There it is. Not long after planting. Having plenty of room for a small farm, let alone a garden, some thought I’d lost my mind when I set about growing in straw bales instead of the ground this spring. Not that my soil is anything wonderful, but some of it is greatly improved from decades of cows in residence. It’s sand. In some spots water literally runs off of it, which is because eons ago the land was underwater. It’s high and dry… but why would I bother with all this space?
The quest for a tomato harvest in the North that isn’t lost to blight and early frost. It’s also intriguing. Like, seriously? You can stick a potato in the bottom of a bale and they grow? My dad, the farm boy, told me it was never going to work. Totally nutty. But he must have asked some farmers what they thought about my departure from sanity, because he informed me that this is highly experimental stuff… maybe to them, but there’s a lot of people doing it, just not on farms, which I’m surrounded by. Others found it a fascinating idea, though I have to say more thought me loony than didn’t.
So in the beginning I spent a lot of money on straw, fertilizer, clamps, posts, fencing wire, and ‘cheap’ plastic drop cloths. But it meant that I could plant weeks ahead of June 1st, which is still a frost-gamble here. Once again, people shook their heads and looked me in utter disbelief. The lady at the ag supply place wanted to know if I was building a bomb when I asked for water soluble nitrogen. When I explained that all I wanted it for was conditioning my bales (though blowing up a few marauding deer has a nice ring to it) she rolled her eyes and said people really need to stay off the internet, there’s nothing but garbage on there. (I didn’t ask if she learned this on the news.)
But growing in straw works. My tomatoes haven’t looked this good in years. Dad’s, on the other hand, are more pitiful than usual. Cold spring = cold soil = poor tomato plants… even if you do cover them, the soil is still cold. Which is why I decided this was the thing to try, because for at least the last 6 years our season is colder than it should be. I’m in a never ending battle with blight, which usually wins.
It’s not for the faint of heart – at least not when you plant a sizable garden. If you’re just doing a few bales then it won’t take over half your life for several weeks, but it did here. Conditioning 45 bales is time consuming. Working fertilizer down into the fresh straw takes forever! It also takes a lot of fertilizer before you’re can even plant. You have to do it right though. Don’t try cutting corners. You’ll burn up your plants, like my neighbor did. He had an easier way to do it.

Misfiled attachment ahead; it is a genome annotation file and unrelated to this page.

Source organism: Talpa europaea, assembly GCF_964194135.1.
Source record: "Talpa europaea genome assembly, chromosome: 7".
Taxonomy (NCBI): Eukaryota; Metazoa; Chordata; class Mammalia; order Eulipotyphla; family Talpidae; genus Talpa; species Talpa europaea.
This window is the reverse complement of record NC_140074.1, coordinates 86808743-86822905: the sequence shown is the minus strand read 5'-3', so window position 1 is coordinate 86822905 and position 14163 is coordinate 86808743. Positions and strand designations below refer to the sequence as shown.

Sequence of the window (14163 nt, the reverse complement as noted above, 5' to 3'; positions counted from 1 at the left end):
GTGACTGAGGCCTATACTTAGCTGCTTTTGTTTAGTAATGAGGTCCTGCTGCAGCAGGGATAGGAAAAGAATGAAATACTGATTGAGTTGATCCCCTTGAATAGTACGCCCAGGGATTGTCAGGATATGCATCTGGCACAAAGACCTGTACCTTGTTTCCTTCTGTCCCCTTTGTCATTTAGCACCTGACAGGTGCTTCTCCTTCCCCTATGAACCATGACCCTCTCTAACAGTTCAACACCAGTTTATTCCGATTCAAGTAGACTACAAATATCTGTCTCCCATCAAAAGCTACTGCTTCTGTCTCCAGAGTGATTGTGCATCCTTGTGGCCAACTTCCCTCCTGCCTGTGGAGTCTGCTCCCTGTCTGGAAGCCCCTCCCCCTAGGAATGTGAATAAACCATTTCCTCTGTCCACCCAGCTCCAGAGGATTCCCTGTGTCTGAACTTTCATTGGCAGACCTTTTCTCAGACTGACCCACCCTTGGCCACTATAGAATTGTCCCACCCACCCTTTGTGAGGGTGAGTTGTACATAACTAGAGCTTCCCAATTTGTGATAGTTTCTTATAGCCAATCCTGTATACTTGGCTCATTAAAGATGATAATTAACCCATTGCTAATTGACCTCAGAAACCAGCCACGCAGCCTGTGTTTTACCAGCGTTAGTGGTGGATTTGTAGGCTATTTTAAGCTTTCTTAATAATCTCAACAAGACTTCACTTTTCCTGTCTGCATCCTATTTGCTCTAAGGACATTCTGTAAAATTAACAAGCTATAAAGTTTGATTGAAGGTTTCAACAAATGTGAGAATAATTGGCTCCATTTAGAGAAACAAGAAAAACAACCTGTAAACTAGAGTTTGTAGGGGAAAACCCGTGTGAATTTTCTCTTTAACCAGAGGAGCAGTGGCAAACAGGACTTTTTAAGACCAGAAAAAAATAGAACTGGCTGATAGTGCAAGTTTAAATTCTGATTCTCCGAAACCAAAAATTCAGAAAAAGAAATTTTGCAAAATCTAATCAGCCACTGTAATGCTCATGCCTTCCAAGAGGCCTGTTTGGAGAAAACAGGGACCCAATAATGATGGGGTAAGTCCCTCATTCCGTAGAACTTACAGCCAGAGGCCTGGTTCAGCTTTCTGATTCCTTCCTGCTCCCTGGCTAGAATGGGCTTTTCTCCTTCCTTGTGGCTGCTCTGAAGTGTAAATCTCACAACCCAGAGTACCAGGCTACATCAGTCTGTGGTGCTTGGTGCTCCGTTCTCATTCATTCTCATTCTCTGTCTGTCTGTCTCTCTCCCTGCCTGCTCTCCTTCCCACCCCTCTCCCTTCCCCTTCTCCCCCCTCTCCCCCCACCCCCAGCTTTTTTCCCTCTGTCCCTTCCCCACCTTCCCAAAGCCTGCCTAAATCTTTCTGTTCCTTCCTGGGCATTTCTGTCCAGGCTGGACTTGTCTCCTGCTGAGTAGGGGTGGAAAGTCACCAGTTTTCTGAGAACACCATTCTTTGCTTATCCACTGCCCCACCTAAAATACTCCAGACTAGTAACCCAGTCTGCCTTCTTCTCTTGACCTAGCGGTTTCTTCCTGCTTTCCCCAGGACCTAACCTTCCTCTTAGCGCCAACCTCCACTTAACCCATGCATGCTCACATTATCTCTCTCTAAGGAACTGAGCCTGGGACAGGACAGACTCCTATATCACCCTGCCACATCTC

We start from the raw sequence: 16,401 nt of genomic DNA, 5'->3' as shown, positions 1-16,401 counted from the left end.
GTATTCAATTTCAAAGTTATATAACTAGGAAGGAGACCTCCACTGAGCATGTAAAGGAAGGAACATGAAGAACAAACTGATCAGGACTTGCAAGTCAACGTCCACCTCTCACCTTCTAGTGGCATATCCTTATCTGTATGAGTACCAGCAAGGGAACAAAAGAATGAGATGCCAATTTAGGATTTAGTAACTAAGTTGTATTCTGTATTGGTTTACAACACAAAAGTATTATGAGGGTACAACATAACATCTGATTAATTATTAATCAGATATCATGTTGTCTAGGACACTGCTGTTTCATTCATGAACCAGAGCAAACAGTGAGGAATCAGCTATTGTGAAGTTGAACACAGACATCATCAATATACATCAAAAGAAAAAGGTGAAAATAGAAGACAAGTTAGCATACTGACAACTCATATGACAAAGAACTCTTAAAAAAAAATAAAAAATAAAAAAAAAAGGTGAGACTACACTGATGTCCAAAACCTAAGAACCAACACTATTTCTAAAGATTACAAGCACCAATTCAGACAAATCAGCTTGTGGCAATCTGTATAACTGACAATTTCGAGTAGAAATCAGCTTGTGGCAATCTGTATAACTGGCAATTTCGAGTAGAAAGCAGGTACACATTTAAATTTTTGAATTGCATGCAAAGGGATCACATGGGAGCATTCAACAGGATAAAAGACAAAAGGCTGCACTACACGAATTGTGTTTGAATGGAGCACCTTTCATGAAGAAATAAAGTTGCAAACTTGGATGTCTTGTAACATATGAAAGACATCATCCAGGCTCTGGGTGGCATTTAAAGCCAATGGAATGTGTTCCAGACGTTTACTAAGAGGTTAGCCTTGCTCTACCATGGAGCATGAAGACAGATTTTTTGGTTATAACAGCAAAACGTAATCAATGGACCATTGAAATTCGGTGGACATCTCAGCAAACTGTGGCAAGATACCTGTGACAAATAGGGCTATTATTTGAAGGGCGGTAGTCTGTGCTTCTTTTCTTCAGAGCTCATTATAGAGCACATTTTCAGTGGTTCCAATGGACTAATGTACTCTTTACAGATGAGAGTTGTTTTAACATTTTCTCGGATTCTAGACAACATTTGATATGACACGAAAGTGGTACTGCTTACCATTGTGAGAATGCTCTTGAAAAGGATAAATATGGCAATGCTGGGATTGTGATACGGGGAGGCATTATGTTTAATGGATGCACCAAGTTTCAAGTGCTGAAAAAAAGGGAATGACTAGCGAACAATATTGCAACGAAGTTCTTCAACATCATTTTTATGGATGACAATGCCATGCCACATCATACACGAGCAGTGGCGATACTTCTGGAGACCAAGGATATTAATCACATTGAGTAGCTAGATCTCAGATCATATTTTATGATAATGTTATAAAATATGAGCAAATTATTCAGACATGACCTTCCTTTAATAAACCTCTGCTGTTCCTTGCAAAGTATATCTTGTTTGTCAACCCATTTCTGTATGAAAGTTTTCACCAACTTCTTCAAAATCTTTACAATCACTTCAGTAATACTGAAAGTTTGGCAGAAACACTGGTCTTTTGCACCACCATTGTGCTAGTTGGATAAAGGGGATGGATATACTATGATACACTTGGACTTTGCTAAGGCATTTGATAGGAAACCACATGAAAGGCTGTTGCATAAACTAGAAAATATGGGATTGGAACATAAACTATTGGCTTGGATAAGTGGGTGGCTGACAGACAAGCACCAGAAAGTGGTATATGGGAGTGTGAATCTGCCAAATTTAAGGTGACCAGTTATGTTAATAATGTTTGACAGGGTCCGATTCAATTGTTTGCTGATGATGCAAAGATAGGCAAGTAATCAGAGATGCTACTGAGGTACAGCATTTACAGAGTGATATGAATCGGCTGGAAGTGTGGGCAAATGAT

So after working about 35 pounds of nitrogen and balanced fertilizer into the bales, I had a crop of wheat growing. Some bales looked like chia pets. Talk about upsetting! This is supposed to be ‘weed-free’, and wheat growing where it’s not wanted is definitely classified a weed. Pulling it proved impossible. The shoots were tender and broke right off. Okay – we’ll figure this issue out later. It’s time to plant!
Wheat crop and all, the bales were planted on May 18th, but just the tomato and pepper plants started indoors. A pack of rain days interrupted the conditioning schedule. The wind was horrendous. It actually worked a pepper plant out by the roots and took it to parts unknown, broke the tomatillos up, snapped off some other peppers… and I decided we weren’t going to try sowing seeds in there. No way that was going to pan out. Stick to plants. So, off I went to the garden centers for some replacements and additions.
The wind finally died. Then frost returned. It was a crazy Sunday spent creating protection, and figuring out how to keep the plastic frost covers from blowing against the plants. The original idea was to bend PVC pipe over the wire and make a small hoop house around each run of bales. Right. Schedule 40 isn’t that flexible, so I cut them up in thirds, and stuck them into the strings on the bales. Looks ridiculous, but it did the trick. Covering 60-some plants took all day, but it was worth it. No frost damage, and the warmth inside these little greenhouses made the young plants quite happy – as opposed to the issues in the ground in previous years. So far, so good!
After about 2 weeks of moving the garden center haul of flowers and veggies in and out of the shed to protect them from cold too, it finally warmed up again. Its a normal springtime activity in the North. Arriving in the garden with the new plants I was surprised at how anemic they were, while the ones I grew under lights are rich green, and much more robust. I don’t know what kind of fertilizer these places in the area use, but it’s awful. Lack of sun might be part of it, but their plants were still pretty pathetic compared to mine.
Look at the difference. And they’re the professional growers. I’m just on a mission to fill the pantry and freezer. It was the same with the tomato plants I bought because the wind did in a few of those too.
But this is just the first part of my journey as a straw bale gardener…
Stay tuned for the next chapter. It’s an adventure that’s way to big for one post.
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